Itchy Legs and Other Strange Side Effects When You Work Out


If you’ve been inactive for a while or start a new exercise routine, you may notice some strange things happening in your body. These are generally not signs of injury – they’re a sign of your body adjusting to being more active. And while they may feel strange, they should not deter you from working out.

Itchy Legs

You’ve decided to start running- that’s great! But about one mile into your run, you start having an intense itchy sensation up and down your legs, or maybe just concentrated in your quad muscles. What gives?

The itchy sensation is your capillaries expanding to allow for more blood flow. Sometimes the expansion can impact surrounding nerves, causing an itchy sensation. The itch should improve as you become more active. However, if you have a rash or hives after you cool down, this could be an allergic reaction induced by your sweat. So have a doctor take a look.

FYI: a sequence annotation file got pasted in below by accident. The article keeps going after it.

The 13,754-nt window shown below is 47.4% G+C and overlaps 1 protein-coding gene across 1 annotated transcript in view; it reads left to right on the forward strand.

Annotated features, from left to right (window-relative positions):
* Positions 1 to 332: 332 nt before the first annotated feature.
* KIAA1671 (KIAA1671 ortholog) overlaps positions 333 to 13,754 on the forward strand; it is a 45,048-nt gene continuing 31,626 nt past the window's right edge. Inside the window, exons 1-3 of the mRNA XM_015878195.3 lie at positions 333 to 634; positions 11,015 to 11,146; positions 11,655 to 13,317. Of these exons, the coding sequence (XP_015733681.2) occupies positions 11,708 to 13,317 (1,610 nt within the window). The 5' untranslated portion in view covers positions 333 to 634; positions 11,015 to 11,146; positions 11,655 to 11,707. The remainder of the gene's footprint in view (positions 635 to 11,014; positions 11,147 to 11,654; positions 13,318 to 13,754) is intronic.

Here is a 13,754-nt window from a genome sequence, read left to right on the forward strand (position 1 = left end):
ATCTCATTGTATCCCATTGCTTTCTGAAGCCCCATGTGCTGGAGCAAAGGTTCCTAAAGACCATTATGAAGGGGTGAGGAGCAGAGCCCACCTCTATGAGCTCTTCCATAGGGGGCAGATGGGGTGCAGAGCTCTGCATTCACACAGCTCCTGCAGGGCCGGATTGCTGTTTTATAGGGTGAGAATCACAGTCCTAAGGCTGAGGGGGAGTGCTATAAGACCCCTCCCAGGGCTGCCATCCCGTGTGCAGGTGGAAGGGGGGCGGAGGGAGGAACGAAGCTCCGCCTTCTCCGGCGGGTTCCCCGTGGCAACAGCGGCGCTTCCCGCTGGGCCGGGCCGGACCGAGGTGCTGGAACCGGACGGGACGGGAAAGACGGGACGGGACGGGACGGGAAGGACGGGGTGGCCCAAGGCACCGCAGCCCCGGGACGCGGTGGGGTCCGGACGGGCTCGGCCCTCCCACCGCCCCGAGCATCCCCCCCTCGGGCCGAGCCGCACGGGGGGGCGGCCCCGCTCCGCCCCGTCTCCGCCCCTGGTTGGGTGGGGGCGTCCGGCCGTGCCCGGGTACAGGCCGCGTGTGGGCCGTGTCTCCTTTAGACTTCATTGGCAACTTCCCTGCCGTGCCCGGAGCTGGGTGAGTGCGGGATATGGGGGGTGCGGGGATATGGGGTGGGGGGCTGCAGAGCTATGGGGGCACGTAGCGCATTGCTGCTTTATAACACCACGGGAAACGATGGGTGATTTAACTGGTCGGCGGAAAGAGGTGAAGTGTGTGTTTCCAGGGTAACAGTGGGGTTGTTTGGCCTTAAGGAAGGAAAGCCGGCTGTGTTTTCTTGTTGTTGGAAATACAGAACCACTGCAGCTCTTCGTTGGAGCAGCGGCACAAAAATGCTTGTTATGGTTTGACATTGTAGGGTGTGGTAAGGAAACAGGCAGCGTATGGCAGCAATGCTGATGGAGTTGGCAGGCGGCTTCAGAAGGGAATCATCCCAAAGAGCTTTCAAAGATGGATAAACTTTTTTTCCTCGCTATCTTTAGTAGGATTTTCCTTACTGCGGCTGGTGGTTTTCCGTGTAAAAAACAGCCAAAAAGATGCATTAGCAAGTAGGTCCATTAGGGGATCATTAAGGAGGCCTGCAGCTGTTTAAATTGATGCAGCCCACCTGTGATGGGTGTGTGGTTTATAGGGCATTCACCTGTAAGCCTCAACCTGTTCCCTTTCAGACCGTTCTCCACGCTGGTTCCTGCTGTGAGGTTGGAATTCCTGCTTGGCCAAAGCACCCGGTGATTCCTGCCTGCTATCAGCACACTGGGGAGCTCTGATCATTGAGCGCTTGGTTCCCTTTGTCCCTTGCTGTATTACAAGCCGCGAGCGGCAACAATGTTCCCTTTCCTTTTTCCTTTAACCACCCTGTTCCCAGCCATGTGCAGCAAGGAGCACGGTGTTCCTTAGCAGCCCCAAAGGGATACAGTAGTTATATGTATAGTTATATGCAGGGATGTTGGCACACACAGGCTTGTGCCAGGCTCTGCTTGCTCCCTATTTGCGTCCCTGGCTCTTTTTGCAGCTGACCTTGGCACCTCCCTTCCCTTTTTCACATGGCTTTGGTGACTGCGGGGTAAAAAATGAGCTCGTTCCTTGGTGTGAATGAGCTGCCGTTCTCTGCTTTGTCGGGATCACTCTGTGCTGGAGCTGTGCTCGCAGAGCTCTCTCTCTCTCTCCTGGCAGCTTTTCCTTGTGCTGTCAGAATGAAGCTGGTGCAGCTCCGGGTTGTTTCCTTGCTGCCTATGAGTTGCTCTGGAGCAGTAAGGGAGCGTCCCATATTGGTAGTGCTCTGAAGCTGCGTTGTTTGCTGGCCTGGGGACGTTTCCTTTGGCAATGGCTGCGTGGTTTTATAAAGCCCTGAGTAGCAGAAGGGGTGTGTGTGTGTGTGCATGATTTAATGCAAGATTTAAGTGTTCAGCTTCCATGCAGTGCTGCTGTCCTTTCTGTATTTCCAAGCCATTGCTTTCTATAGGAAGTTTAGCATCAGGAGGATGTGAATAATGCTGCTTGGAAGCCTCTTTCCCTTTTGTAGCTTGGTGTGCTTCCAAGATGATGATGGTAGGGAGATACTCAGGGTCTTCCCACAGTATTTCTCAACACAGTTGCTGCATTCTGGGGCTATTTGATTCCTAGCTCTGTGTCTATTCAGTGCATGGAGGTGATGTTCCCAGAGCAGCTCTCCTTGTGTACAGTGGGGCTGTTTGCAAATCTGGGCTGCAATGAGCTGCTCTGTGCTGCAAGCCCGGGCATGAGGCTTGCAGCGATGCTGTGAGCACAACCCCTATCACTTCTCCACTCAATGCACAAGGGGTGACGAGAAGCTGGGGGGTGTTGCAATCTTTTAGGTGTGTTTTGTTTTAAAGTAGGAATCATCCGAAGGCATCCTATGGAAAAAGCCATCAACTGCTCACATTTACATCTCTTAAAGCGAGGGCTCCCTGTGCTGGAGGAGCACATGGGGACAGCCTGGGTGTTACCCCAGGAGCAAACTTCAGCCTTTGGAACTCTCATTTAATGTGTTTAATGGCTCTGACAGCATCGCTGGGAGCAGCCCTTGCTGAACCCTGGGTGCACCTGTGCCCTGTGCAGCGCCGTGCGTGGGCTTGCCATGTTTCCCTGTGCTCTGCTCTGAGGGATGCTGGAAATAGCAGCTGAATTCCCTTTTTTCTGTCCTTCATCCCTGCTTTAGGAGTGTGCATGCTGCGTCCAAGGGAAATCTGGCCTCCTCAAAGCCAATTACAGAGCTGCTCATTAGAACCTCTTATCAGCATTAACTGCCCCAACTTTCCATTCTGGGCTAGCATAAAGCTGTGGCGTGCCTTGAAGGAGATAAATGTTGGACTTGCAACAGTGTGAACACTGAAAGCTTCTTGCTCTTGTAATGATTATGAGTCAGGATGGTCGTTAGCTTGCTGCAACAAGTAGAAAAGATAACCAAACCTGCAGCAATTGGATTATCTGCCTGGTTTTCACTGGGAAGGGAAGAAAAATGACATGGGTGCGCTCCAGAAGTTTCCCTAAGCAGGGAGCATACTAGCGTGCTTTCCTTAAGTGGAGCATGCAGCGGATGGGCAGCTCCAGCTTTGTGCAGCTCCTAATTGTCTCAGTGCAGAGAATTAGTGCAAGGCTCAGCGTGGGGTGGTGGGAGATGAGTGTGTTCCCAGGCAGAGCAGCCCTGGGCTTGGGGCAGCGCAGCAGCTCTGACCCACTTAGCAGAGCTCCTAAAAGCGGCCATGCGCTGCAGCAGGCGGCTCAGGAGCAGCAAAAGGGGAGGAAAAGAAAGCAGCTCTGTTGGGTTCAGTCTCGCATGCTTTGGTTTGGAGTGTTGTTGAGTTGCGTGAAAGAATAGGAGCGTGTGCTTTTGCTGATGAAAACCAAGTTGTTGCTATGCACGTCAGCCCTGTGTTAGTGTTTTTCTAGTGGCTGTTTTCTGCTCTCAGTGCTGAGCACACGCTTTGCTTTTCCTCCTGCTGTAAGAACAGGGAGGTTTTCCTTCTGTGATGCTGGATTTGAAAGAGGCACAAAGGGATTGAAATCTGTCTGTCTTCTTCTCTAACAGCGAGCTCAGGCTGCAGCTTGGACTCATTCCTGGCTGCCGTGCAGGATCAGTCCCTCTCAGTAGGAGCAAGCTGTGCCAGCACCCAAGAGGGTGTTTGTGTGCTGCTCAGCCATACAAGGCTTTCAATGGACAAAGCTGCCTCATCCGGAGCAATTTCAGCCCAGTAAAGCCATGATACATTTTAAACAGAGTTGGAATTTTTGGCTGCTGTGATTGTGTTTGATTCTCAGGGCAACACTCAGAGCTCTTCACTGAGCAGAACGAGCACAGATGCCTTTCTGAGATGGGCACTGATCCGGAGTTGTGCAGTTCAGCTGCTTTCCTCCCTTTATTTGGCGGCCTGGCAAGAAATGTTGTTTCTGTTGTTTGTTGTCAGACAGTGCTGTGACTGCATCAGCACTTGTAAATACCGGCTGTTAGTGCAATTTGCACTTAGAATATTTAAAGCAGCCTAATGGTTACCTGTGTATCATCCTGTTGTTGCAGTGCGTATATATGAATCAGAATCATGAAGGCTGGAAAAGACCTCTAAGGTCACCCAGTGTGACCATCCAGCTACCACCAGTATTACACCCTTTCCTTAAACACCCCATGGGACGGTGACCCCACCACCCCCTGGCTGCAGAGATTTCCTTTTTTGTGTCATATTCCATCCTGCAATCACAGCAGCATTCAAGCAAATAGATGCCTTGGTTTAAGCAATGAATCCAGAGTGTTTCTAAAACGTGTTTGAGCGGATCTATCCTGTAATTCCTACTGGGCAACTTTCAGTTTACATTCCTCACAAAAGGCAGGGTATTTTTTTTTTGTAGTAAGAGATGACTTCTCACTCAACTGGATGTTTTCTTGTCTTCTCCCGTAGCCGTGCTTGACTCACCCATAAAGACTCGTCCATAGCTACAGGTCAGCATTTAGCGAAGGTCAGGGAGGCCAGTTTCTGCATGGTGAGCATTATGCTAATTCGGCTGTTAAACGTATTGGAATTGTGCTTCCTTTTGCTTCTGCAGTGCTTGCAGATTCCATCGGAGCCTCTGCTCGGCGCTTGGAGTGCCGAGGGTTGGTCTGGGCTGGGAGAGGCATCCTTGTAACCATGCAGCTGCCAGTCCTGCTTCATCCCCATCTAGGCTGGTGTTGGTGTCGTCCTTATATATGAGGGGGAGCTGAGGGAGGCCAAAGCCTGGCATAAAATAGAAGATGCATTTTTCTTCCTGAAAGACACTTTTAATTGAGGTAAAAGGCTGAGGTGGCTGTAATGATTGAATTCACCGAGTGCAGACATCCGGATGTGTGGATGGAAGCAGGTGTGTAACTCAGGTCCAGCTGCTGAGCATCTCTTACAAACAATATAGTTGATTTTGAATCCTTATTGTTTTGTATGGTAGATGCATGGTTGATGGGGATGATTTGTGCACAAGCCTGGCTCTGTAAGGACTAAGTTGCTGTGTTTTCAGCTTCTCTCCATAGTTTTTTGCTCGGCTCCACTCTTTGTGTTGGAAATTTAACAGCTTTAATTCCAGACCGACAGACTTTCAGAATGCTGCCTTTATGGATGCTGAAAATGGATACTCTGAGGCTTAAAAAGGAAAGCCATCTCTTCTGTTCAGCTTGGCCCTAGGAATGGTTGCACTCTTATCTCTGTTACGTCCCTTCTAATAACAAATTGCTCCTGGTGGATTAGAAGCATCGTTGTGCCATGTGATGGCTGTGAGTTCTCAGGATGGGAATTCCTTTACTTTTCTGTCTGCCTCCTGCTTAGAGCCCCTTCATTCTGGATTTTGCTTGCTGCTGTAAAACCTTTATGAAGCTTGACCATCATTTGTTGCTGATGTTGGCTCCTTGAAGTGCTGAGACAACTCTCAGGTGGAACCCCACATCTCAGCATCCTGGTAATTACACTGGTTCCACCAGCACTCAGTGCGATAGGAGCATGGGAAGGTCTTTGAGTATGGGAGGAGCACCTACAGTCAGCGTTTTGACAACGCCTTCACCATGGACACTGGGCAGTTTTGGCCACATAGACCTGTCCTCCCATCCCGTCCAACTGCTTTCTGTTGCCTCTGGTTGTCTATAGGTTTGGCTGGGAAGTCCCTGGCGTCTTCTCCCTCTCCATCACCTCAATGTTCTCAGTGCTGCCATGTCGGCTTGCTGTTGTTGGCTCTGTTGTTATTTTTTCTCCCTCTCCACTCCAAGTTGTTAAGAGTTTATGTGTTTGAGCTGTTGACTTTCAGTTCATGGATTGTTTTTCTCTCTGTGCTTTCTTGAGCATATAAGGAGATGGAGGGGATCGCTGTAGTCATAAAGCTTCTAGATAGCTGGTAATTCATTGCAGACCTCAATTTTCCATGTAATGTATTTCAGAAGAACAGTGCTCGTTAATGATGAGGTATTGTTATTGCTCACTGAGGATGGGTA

Side Stitch

This is most often seen in runners and swimmers, and it can be best described as a stabbing pain under the lower edge of your ribs. In the medical world, this is called exercise-related transient abdominal pain (ETAP). The pain goes away when you stop exercising and cool down.  There are many theories about what causes side stitch, but they have not been proven. Your best bet at avoiding side stitch is to ease into your exercise routine gradually. Don’t push yourself too hard too soon.

Shaking Muscles

During lunges, your legs start to shake like a leaf. This shaking can happen in any muscle and is your body’s way of telling you that a muscle is getting fatigued. While working yourself to the point of exhaustion is never a great idea, the shaking or trembling you feel is a good indicator that you have reached your maximum limit. It could be a sign to slow down and take a break. To avoid the shakes, make sure you have had time to recover since your last workout. Try rotating the muscle groups you focus on. So you might focus on legs one day, arms the next, and abs and back the next.

Source: UCF College of Medicine

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